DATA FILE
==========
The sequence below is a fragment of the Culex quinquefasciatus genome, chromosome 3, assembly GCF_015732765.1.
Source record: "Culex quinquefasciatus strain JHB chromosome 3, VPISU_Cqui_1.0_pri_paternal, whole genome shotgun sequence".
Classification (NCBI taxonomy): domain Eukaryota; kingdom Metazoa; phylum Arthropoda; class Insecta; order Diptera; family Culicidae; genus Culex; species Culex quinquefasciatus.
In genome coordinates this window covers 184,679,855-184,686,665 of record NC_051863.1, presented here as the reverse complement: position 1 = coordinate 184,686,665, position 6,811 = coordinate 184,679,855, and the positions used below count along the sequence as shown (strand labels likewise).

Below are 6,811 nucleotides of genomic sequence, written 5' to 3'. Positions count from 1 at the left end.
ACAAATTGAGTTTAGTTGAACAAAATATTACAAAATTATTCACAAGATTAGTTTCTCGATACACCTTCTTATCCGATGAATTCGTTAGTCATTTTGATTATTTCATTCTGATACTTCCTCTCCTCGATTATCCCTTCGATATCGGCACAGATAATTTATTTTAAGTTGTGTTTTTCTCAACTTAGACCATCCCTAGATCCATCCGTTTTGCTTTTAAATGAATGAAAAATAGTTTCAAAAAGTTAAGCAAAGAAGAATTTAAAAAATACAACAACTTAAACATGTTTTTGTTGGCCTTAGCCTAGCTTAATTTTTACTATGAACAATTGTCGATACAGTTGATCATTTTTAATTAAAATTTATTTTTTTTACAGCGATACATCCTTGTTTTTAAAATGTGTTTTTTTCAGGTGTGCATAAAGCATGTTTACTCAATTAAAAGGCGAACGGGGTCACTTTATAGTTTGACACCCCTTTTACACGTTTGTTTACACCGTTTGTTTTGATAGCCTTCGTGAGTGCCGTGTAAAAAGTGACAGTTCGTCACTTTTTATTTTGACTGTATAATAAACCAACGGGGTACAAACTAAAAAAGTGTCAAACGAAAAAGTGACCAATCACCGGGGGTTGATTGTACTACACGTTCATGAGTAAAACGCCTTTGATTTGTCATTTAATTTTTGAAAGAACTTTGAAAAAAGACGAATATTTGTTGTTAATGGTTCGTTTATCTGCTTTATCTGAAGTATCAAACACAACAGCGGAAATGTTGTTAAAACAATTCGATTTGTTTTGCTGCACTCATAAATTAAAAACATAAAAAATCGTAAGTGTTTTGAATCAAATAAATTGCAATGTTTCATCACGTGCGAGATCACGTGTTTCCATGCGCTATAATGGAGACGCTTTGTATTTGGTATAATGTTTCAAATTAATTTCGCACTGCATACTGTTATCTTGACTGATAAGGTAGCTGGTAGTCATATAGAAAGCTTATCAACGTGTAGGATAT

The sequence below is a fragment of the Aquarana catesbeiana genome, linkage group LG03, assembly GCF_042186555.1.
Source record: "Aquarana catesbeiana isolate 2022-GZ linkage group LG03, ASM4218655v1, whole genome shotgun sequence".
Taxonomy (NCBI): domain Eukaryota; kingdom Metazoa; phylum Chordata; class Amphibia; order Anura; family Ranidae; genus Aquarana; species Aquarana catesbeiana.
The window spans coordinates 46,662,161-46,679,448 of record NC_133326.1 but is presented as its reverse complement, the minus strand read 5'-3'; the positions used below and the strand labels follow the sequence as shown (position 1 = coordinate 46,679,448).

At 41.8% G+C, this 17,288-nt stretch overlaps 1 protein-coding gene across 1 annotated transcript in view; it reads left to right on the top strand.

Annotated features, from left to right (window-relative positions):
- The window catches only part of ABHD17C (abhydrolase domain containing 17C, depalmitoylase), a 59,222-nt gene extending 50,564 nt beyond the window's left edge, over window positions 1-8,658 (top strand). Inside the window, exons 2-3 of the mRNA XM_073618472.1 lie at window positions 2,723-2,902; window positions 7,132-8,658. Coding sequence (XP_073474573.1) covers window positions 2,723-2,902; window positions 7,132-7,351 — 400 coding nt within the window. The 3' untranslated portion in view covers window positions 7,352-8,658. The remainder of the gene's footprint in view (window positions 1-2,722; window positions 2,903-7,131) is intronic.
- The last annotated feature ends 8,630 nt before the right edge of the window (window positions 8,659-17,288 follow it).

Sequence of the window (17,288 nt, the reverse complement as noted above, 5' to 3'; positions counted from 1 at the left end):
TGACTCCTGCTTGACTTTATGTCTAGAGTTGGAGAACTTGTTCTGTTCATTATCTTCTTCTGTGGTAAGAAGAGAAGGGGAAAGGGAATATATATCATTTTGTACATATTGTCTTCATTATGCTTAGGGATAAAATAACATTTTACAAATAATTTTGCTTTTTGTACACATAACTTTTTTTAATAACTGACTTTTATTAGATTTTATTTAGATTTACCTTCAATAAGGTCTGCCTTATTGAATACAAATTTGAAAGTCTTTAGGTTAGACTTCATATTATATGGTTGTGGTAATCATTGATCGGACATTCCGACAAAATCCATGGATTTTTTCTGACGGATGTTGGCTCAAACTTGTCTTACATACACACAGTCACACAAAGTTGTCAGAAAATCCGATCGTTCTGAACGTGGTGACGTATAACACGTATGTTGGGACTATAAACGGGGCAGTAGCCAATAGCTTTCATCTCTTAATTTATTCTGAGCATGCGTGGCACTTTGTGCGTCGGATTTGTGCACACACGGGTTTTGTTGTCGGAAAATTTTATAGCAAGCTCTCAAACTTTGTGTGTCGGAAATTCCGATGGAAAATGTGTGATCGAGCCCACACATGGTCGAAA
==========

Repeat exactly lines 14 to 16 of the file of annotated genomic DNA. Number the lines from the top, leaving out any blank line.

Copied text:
- The last annotated feature ends 8,630 nt before the right edge of the window (window positions 8,659-17,288 follow it).

Sequence of the window (17,288 nt, the reverse complement as noted above, 5' to 3'; positions counted from 1 at the left end):
TGACTCCTGCTTGACTTTATGTCTAGAGTTGGAGAACTTGTTCTGTTCATTATCTTCTTCTGTGGTAAGAAGAGAAGGGGAAAGGGAATATATATCATTTTGTACATATTGTCTTCATTATGCTTAGGGATAAAATAACATTTTACAAATAATTTTGCTTTTTGTACACATAACTTTTTTTAATAACTGACTTTTATTAGATTTTATTTAGATTTACCTTCAATAAGGTCTGCCTTATTGAATACAAATTTGAAAGTCTTTAGGTTAGACTTCATATTATATGGTTGTGGTAATCATTGATCGGACATTCCGACAAAATCCATGGATTTTTTCTGACGGATGTTGGCTCAAACTTGTCTTACATACACACAGTCACACAAAGTTGTCAGAAAATCCGATCGTTCTGAACGTGGTGACGTATAACACGTATGTTGGGACTATAAACGGGGCAGTAGCCAATAGCTTTCATCTCTTAATTTATTCTGAGCATGCGTGGCACTTTGTGCGTCGGATTTGTGCACACACGGGTTTTGTTGTCGGAAAATTTTATAGCAAGCTCTCAAACTTTGTGTGTCGGAAATTCCGATGGAAAATGTGTGATCGAGCCCACACATGGTCGAAA